CYRIL Corcoran was a supporter of independence long before it was a mainstream view. Since the 1950s he has wanted home rule for Scotland and that indy fire has been burning bright ever since.
Now 81, The National caught up with the Yes campaigner to find out why his conviction has never wavered.
“I started 70 years ago,” he says over the phone, fresh from a hospital appointment. “I must have been maybe 15 years old. It was home rule then and I always wanted it.
“I have always wanted freedom for our country. I joined the SNP later in the late 50s or 60s.”
Although he joined the Scottish National Party around 70 years ago, Corcoran is a fairly new but nonetheless well-loved activist in the party.
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Despite being in his 80s, the Borders veteran got involved in activism for the reason thousands of young people across Scotland did it – 2014.
“I have always voted for the SNP and when the referendum came around, I decided to get involved,” he explains. “I was mostly active in the background until, you could say, I sort of sprouted when it came to the independence referendum.”
What he learned through his activism was much more than politics. Friendship, Corcoran says, stood out from his campaign. While traveling across the country, meeting friendly faces along the way, Corcoran said he felt accepted by the movement he had been a part of since before most of his peers were even born.
Corcoran has long believed in independence, at a time when it was seen as just a fringe idea. It’s stuck with him all this time, and it’s only gotten stronger too, just as independence has moved from the periphery of Scottish politics to its boundary line.
“I think more and more people are starting to realize what Westminster is doing,” Corcoran said. “Young people today are starting to think ‘what’s going on?’ There are so many things in this country that we have. We deserve to be an independent country.
Corcoran is happy to see how things have changed with young Scots overwhelmingly supporting Yes.
But it wasn’t always like that, as he pointed out. “It was a funny thing. Most people kept it to themselves. If you said you were SNP, you would be ridiculed and everything.
During his time as an independent activist, the frontier met countless activists like himself, as well as high-profile politicians, including Nicola Sturgeon. He says he remembers the day he met the SNP leader: “I think the first time was quite funny. I was at the conference in Glasgow. I came down for breakfast and she was sitting there. I said ‘good morning, Prime Minister’ and then I had my breakfast. And then I was at a lunchtime event and the doors at the top of the stairs opened and it was Nicola, and she said ‘again?’
“Later that night I was walking into the dining room and she was there again. She laughed and said ‘are you stalking me?’
Corcoran would meet Sturgeon again shortly after the event, when the pair were pictured sitting next to each other for a Cycling Without Age charity event, both seen laughing.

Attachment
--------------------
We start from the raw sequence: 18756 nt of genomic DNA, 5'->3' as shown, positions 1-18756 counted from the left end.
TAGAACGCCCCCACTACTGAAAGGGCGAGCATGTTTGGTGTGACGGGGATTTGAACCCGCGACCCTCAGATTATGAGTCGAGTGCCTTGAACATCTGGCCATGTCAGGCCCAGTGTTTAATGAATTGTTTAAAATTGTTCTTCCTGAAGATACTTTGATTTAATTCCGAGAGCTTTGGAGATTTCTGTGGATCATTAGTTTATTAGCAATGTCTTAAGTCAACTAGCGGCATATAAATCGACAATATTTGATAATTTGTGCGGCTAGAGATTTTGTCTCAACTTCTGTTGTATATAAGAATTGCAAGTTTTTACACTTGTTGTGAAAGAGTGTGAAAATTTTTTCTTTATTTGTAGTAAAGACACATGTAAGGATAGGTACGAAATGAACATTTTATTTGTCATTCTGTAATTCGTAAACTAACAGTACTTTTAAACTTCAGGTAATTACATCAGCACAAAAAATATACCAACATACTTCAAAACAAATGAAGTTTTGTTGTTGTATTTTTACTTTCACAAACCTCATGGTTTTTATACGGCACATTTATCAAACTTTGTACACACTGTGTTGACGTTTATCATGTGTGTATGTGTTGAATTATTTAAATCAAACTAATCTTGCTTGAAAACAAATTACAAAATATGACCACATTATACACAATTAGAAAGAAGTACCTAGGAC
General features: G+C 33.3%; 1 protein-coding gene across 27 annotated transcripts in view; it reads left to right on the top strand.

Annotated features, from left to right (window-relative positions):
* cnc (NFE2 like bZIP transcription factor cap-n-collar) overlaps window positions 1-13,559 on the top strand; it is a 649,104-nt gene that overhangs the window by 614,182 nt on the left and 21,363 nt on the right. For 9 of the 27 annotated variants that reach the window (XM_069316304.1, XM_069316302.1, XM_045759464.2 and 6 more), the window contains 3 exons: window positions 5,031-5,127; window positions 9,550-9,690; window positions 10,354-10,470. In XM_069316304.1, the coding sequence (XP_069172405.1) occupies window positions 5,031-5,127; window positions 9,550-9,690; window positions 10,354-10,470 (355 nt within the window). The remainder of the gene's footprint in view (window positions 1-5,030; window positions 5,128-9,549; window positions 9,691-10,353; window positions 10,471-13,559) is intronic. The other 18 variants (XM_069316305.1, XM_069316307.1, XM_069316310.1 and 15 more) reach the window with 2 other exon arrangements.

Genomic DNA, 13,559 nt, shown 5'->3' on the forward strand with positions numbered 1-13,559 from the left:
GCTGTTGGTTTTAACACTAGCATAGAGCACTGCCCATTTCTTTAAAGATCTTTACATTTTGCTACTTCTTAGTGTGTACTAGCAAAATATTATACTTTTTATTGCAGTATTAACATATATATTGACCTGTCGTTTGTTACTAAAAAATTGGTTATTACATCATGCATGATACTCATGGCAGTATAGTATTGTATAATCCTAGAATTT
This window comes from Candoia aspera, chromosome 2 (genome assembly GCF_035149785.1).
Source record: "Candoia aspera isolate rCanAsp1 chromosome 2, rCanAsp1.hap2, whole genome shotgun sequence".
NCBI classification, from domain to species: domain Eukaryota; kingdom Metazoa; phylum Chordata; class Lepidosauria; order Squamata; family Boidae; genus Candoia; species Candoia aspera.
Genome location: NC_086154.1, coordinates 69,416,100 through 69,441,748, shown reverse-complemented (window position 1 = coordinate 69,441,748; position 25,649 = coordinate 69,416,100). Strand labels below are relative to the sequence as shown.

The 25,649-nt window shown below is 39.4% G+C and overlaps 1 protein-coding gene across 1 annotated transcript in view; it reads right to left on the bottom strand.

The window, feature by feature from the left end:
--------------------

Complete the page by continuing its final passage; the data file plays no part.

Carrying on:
Having lived through various periods of division and turmoil within the SNP, Corcoran said he hoped the whole Yes movement would be more united.
“I wish everyone was more or less united. I keep thinking about all that divisive and falling stuff.
CORCORAN says he is 95% sure Scotland will eventually gain independence, but does not know when that will happen.
He believes Boris Johnson being the prime minister and scandals such as partygate will convince many no voters to switch sides. “More and more people are starting to see it through,” he said, adding that it’s the older generation who aren’t convinced yet.
The 81-year-old started out as a grocer, working in mills, hotels, construction sites and traveling with the circus before finally landing in his own taxi.
He also spent just under two years in the army, being sent to Libya. A little warmer than Galashiels, he remarks.
He married his wife Ray in 1966. “It was a bad year for me,” he jokes, “because I got married and England won the World Cup.”
Reflecting on his support for Indy, Corcoran said what he wants to see most is a better life for the next generation.
He says, “The reason I’m doing it now is so that the children have a better life than ours. In the 50s and 60s we were promised a better life, but now it is deteriorating. I want a better life for young people growing up now, so they can be free and make their own decisions.
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Recently, Corcoran was diagnosed with lung cancer, which has spread throughout his body. He was receiving chemotherapy, but after the interview informed The National he had been removed, with the NHS believing it would do more harm than good.
He has previously struggled with health issues, battling alcoholism, depression and anxiety. But was happy to report that at the end of the month he will be 30 years sober.
But his campaign continues undeterred, and wherever there is an independent street stand, he says he will be there.